People tend to buy old antique watches for one of two purposes: either to have an interesting looking watch to wear, almost as a conversation piece, or to collect them as a hobby or investment.

old watches pocket watch Old Watches: Status, Class, And Sophistication

Old watches are also an investment. Watches by famous brands like Breguet, Patek-Philippe, Rolex, and so on often sell for hundreds of thousands–even millions–of dollars and accrue additional worth with the passage of time, as the models become more and more rare.

old watches patek simple Old Watches: Status, Class, And Sophistication

Something you need to look out for when buying vintage watches is fake, counterfeit watches that look very similar to genuine antique watches. The market for old watches is a big one and, as a result, many rip-off brand copycat watch makers have sprung up over the years to cash in on unsuspecting watch customers, taking their money and delivering an vastly inferior product on the allure of “being able to” sell them at a lower price (for some strange, magical reason.)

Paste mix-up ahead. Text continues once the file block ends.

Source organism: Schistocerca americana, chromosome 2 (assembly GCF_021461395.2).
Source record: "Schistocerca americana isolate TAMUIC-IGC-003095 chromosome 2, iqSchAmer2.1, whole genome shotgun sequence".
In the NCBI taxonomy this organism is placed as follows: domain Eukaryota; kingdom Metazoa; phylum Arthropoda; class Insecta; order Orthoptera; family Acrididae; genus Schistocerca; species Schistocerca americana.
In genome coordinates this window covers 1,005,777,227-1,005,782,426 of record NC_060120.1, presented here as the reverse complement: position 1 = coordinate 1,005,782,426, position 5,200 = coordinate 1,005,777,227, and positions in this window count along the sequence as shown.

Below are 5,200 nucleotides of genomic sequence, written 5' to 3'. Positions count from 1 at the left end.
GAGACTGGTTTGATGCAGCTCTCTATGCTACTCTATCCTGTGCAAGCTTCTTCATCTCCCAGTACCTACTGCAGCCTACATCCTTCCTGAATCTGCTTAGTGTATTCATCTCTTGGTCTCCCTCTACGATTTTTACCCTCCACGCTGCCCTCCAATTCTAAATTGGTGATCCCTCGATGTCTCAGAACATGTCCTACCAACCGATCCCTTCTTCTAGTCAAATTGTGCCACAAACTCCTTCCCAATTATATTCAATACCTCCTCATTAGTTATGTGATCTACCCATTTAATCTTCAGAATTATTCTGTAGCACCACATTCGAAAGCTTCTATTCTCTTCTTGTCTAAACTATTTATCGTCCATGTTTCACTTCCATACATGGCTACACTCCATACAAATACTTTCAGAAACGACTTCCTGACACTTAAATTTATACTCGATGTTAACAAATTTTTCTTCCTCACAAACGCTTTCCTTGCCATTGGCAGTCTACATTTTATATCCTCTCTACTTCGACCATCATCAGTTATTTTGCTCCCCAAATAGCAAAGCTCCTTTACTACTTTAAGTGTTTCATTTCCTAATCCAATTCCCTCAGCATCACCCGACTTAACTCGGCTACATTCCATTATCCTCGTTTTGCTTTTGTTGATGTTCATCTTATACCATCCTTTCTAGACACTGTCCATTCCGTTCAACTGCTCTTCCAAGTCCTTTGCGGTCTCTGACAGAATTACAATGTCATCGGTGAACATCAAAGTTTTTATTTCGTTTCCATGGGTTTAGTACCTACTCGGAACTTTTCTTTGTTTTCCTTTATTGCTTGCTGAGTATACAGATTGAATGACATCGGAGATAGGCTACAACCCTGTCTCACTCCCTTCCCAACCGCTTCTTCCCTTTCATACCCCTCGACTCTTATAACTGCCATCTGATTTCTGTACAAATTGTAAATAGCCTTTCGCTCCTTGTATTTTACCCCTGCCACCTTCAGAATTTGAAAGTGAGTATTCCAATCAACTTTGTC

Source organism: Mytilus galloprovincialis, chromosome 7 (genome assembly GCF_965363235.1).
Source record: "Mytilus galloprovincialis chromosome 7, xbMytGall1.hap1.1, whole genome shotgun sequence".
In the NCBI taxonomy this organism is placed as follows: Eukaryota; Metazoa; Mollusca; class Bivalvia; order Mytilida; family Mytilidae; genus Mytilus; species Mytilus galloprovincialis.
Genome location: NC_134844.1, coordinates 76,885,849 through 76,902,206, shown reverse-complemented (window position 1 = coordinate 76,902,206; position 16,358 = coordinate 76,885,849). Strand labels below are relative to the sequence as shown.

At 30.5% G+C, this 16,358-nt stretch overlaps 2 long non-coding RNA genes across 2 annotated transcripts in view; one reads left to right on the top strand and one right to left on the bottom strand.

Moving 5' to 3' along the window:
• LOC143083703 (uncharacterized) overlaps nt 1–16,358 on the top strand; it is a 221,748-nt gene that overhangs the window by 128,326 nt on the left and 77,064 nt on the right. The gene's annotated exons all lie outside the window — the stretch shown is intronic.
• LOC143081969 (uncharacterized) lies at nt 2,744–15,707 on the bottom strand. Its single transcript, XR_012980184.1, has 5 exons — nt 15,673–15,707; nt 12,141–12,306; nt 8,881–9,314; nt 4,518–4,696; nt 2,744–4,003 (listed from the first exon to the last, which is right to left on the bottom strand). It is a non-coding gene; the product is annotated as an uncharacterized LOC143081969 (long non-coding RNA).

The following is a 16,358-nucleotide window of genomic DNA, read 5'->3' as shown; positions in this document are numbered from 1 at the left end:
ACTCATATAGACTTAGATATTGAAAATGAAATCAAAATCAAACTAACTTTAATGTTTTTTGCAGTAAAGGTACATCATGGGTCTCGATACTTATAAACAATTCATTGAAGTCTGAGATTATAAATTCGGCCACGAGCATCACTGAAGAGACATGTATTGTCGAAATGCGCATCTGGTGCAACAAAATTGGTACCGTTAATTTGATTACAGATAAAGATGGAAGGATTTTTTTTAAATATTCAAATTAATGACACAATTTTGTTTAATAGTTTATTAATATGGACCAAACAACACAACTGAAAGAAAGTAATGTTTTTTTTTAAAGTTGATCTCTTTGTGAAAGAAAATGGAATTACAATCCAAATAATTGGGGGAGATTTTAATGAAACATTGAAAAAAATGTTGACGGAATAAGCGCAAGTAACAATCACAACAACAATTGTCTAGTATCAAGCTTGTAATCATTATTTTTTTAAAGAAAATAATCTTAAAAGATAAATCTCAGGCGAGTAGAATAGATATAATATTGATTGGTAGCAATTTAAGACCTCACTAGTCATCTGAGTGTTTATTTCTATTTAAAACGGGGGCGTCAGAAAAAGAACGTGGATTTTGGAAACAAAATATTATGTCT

An interesting thing about old watches is that their appeal is mostly cosmetic and based on their status symbol natural: they are typically inferior in their ability to keep accurate time with about 10x the time loss of modern quartz watches, and they generally require maintenance to keep running properly, as their inner workings are far more complex than a standard, inexpensive quartz watch sold today.

old watches gears in motion Old Watches: Status, Class, And Sophistication

Of course, though, the appeal of old watches for many is often the supremely fine craftsmanship and engineering that goes into such a small device, comprised of such a complex set of gear wheels and other similar mechanisms, all housed and working together in a symphony of time-telling tech that you wear on your wrist! It is, indeed, fascinating to watch the inner workings of a fine time piece in motion, with the mechanics exposed of a fine watch and everything fluidly, harmoniously turning and working as one. It’s an understatement at best to call this an aesthetic feat of very fine craftsmanship. By the way, thank you to http://vintage-horloge.startpagina.nl and http://horloge.startpagina.nl for listing us!